© photo by Jim Brandenburg

Wisconsin is home to a spectacular array of wildlife species, including Gray Wolves. Hunters for Wolves advocates for healthy ecosystems, scientifically and ethically managed to protect our wildlife for present and future generations.

The Wisconsin Wolf Hunt violates one of our most valued tenets: North American Model for Wildlife Conservation

Wolf Hunting Reflects Badly on Real Hunters

Wolves are the only species being managed down to a bare minimum number (350) based upon outdated opinions and politics. This hunt came despite the objections of the tribes, the original hunters and stewards of this land, which their “brother wolf” calls home.

Unlike with deer hunting, wolf hunters and trappers can operate at night and use packs of dogs to run down wolves. With canid on canid conflict, it becomes a blood sport — no more than an organized dog fight, which is illegal in the U.S. Wisconsin is the only state to authorize the practice, arguably the most controversial and most opposed aspect of this state’s wolf hunting regulations.

Killing wolves breaks up packs. These broken family units are often forced to find prey that’s easier to kill, such as domestic pets and livestock. Consequently, wolf hunting ends up hurting already struggling Wisconsin farmers.

“Hunters are remaining silent for fear of being ostracized.”

As an avid and passionate hunter (who has killed and eaten 26 elk over the years) I am absolutely disgusted that no hunter-based conservation organization — most of which claim to support and defend sound, science-based management of wildlife — are speaking out against this wolf slaughter which is a clear violation of the North American model of wildlife management these organizations claim to uphold. At best, many hunters and hunting-based organizations are remaining silent for fear of being ostracized; at worst, most hunters and hunting organizations are supporting this. More and more I feel like an anti-hunter who hunts. It’s embarrassing, appalling and outrageous.
– David Stalling, former state director of the National Wildlife Federation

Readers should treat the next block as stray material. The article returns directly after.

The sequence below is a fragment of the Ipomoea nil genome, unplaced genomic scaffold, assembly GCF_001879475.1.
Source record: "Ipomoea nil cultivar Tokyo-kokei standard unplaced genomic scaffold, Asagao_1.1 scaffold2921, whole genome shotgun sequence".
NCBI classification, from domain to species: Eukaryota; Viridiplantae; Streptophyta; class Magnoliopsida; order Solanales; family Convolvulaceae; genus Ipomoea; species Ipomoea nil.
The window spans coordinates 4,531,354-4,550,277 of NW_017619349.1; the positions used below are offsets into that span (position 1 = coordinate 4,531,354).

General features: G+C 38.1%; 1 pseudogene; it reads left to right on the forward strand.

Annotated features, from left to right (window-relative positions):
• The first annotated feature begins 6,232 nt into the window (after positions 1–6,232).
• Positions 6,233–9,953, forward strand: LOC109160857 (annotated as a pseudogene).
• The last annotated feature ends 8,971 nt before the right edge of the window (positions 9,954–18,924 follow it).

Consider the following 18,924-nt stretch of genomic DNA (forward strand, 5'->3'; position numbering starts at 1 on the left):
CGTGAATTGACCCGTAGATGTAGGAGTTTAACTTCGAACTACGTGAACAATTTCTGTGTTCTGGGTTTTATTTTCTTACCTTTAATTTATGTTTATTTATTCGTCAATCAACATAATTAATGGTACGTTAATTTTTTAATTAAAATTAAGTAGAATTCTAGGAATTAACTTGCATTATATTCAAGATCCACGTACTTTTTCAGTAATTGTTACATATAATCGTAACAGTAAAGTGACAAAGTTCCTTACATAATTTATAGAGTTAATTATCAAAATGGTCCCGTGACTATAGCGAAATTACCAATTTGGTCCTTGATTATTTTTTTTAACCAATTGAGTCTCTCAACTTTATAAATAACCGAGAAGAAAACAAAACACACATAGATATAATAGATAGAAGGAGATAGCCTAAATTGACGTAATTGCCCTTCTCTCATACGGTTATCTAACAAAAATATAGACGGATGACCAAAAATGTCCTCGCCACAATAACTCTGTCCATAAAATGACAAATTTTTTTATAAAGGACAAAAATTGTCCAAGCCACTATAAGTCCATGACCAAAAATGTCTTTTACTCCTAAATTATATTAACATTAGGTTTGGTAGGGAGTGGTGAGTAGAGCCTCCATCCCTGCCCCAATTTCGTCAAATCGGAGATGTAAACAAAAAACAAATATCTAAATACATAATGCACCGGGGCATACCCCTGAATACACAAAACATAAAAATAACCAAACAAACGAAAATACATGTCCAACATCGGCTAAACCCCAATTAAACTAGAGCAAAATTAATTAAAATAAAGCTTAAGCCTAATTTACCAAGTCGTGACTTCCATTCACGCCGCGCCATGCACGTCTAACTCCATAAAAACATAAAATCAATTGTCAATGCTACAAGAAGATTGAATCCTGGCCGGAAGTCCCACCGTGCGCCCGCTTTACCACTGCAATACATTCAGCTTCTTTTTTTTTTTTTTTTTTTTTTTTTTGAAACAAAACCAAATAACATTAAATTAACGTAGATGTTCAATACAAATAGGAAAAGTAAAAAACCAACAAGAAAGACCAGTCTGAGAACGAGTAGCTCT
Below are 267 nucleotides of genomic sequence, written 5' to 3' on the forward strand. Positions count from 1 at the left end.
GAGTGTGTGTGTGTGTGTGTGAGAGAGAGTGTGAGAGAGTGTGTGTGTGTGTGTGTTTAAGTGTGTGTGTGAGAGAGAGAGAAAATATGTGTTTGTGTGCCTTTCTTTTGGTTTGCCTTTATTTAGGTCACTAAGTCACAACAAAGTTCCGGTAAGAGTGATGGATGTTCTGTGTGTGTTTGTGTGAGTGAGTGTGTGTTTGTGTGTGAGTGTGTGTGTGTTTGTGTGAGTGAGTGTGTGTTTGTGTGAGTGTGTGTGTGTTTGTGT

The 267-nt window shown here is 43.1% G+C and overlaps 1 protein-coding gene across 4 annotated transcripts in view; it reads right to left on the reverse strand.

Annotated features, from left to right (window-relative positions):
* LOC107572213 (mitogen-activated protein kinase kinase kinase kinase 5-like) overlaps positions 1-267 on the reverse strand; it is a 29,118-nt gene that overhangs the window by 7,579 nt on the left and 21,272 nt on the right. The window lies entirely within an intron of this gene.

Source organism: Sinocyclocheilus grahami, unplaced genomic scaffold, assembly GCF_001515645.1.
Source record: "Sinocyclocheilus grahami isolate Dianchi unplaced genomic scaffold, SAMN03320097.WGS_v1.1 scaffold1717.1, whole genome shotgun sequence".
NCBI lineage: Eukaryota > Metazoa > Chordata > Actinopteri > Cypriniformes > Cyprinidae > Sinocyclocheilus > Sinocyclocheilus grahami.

– Fast Facts –

2021 Wisconsin Wolf Hunt in Numbers


Estimated wolf population before the Feb 2021 hunt


Reported wolf kills within the first three days of the week-long season


Percent of wolves killed by packs of hunting hounds


Percent of the hunt’s quota that was exceeded


Current state-wide wolf population goal determined back in the 1990s

“Wolf hunting is borderline barbaric.”

I only hunt birds—pheasant, grouse, quail that may dismiss my credibility with the mammal killers but I will say this about wolf and bear hunting—pursuing wolves with dogs, snowmobiles, GPS trackers and baited traps is not fair chase and is borderline barbaric. – Mike Duren, Vilas County

How You Can Help

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Special thank you to Jim Brandenburg for donating photography.

“Wolf hunts are not about management.”

Wolves and other species have managed themselves for thousands of years. Our indigenous teachings have always guided us to live in harmony with other creation for their demise only leads to ours. – Jon Greendeer, former president of Ho-Chunk Nation. 

“Wolves are not our competition.”

I was raised in Northern Wisconsin, by a hunting family on a dairy farm. But many hunters do not believe in killing wolves for sport. We believe in sustainable hunting and fair chase ethics. I’ve read Sand County Almanac, and the science surrounding this animal and Ive seen first hand, the land around my hunting cabin change with the presence of wolves, more birds, more native plants and cleaner streams. I neither worship or hate the wolf, but believe wolves’ benefits to the Northwoods far outweigh any negatives. And I have no problem filling my freezer with venison and was lucky to draw a bear tag last year. Wolves are not our competition; CWD, bad science and old hatred are.
– K.R. Taylor County, WI

“There are no known cases where predators have caused a prey species to go extinct.”

When I am in the woods, I am thrilled at the idea of seeing or hearing a wolf as it makes for a more complete outdoor experience. I wouldn’t kill one any more than I would shoot a bald eagle. Hunters need not worry that predators will wipe out a herd. There are no known cases where predators have caused a prey species to go extinct. Of course, there are plenty of examples of humans doing so. It’s too early to have a season on wolves, and completely unnecessary. Are deer a bit harder to find because their behavior has changed? Sure. But who wants to shoot Bambi in a barrel over a corn pile. That’s not sportsmanship. – Anonymous, WI